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Legislative Assembly for the ACT: 2017 Week 11 Hansard (Thursday, 21 September 2017) . . Page.. 4125 ..

many Defence Force personnel live after their service. We are turning our minds to how those people can be better integrated into post-ADF life here in Canberra. Their gifts and their talents are many. Finally, to all veterans, to all those who serve in the ADF and to their families, I thank you.

MS LE COUTEUR (Murrumbidgee) (4.10): While one of the underlying values of the Greens is peace and non-violence, which essentially means that we do not support or promote war, we do of course acknowledge that veterans have honourably and proudly served our country, both in war and at peace. I cannot imagine how harrowing it must be to be in battle. To be exposed to such violence and terror must have a long-term, profound effect on people.

One group of veterans that I am particularly aware of is Vietnam veterans, because they are my male contemporaries. In those days, they were all male. Well, that is not 100 per cent true—I think there were a few female nurses—but overwhelmingly they were all the boys who might have otherwise been my boyfriends except that they got conscripted. I do remember this very well. I spent a lot of time marching in anti-Vietnam moratorium marches. In the long run, that did make a difference.

But I recall the struggles—I do not just recall; some of it is contemporary—of my friends whose partners served in Vietnam and whose partners returned home traumatised, damaged and broken. Their lives were changed forever, but their family members were also changed forever as a result of the psychological damage they experienced in going to war.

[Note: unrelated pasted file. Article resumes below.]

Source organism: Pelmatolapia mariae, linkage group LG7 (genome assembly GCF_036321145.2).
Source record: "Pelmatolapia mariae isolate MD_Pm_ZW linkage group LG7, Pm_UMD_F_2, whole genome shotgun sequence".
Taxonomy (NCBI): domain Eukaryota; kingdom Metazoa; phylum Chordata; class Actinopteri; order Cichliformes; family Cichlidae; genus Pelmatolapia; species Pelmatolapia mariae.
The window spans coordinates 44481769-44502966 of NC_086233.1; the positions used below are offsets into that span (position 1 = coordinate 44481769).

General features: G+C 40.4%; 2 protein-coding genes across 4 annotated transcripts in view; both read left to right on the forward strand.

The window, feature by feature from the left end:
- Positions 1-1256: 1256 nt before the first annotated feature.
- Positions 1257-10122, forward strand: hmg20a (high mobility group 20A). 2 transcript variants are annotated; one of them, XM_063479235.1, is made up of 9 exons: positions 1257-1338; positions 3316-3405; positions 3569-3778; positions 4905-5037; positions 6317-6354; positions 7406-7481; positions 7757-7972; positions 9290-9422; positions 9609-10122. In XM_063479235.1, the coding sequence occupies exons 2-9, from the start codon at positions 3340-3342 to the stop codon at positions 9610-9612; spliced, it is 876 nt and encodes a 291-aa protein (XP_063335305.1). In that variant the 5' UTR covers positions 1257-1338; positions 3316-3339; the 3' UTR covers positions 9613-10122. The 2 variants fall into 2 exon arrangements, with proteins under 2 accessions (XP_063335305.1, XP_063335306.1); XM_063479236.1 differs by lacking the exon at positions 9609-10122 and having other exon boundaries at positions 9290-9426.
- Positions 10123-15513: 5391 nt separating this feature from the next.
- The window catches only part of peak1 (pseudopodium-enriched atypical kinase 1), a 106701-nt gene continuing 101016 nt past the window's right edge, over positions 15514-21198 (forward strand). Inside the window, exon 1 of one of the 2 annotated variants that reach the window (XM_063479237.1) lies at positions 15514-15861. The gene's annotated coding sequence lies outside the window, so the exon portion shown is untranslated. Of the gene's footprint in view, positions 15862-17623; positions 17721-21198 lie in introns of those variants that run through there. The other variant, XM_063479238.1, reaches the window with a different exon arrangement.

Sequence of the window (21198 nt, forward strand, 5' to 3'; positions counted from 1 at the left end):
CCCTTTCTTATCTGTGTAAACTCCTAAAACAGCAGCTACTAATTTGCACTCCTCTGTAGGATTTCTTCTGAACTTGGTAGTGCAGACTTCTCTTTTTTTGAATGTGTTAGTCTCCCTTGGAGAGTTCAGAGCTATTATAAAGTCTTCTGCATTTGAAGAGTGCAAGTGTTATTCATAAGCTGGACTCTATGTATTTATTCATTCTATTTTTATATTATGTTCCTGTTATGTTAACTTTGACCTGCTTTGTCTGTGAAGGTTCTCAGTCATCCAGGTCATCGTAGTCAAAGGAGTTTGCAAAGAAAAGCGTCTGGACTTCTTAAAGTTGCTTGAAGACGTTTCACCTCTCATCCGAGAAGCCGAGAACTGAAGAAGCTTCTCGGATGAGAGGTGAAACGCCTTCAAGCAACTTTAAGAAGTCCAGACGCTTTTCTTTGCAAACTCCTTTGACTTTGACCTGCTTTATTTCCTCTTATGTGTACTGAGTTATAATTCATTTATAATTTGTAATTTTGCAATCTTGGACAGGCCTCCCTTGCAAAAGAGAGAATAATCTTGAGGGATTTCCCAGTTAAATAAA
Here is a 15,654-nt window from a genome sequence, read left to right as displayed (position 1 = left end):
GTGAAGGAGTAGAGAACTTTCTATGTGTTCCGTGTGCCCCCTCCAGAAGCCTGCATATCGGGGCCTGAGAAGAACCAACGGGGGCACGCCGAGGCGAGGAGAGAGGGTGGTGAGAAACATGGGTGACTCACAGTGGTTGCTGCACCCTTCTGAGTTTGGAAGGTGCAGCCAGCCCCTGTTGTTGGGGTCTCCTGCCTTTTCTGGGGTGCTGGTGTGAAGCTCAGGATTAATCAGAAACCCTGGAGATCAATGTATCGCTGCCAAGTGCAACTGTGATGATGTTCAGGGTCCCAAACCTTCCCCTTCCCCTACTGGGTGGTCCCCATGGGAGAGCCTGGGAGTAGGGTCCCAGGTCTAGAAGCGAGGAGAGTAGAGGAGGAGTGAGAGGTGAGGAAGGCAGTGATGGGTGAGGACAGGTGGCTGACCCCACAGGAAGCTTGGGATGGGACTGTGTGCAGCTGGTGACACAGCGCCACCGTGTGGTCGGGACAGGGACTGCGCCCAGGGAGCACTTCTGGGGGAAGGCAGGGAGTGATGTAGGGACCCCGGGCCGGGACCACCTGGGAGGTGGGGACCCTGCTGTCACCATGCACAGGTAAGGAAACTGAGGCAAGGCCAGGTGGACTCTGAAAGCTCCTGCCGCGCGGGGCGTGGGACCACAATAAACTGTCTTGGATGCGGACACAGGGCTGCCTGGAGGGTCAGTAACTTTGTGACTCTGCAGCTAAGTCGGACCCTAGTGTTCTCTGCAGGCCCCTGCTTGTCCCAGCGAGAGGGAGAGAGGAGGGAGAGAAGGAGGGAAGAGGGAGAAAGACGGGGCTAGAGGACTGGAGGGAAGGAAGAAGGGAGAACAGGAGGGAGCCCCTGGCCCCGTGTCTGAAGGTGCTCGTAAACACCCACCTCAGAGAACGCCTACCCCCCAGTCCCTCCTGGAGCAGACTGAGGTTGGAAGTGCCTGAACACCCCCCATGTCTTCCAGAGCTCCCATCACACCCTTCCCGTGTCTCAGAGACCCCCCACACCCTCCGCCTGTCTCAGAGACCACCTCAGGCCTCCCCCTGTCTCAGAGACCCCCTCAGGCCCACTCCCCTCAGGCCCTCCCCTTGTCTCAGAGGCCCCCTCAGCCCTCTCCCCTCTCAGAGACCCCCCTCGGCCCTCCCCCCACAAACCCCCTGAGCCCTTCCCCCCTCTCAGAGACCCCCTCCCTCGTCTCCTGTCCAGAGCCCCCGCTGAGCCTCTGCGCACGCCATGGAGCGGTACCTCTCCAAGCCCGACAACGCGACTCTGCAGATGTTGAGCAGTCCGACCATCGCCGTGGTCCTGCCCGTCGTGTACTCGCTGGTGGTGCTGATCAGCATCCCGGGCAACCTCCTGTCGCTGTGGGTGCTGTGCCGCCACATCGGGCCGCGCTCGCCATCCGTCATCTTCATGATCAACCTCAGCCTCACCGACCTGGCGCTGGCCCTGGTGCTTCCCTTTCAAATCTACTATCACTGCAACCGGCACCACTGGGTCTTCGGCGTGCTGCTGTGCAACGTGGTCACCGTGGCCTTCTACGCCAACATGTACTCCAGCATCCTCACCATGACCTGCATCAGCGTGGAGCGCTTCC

There has been a growing, and unfortunately belated, awareness in Australia of the mental health needs of our Defence Force personnel. We have always had some emphasis on the physical needs, but we are only just coming to grips with the mental needs. This includes post-traumatic stress disorder, but it is much broader than that. We have come a long way from the talk that we had after World War I and World War II of shell shock, with a better understanding of the long-term impacts on the brain of witnessing the horror of war and also of concussion and brain injury.

More recently, there have been welcome moves by the federal government to better understand that, for a range of very complex reasons, Defence Force members have a higher rate of suicide, poor mental health and other burdens than others, regardless of whether they have seen active deployment or not. It seems that these men and women are at risk of these issues once they leave the force and are attempting to reintegrate into civilian society. I am very pleased to see the ACT minister for veterans affairs and the ACT government engage in this national conversation and work to support former Defence Force employees in the ACT public service.

It is important that not only is the service of returned veterans honoured but they are provided with the support they need to be able to participate and be productive in their postwar lives. The Department of Veterans’ Affairs ensures that a suite of supports are available, such as rehabilitation services, support services, health services and payments and benefits regimes. I do note that, despite Mr Parton’s claim yesterday that white, heterosexual, employed males over 30 are not included, some of that cohort are veterans. My husband, who works in a defence area, works with quite a few of these people, and many veterans were previously in that cohort.

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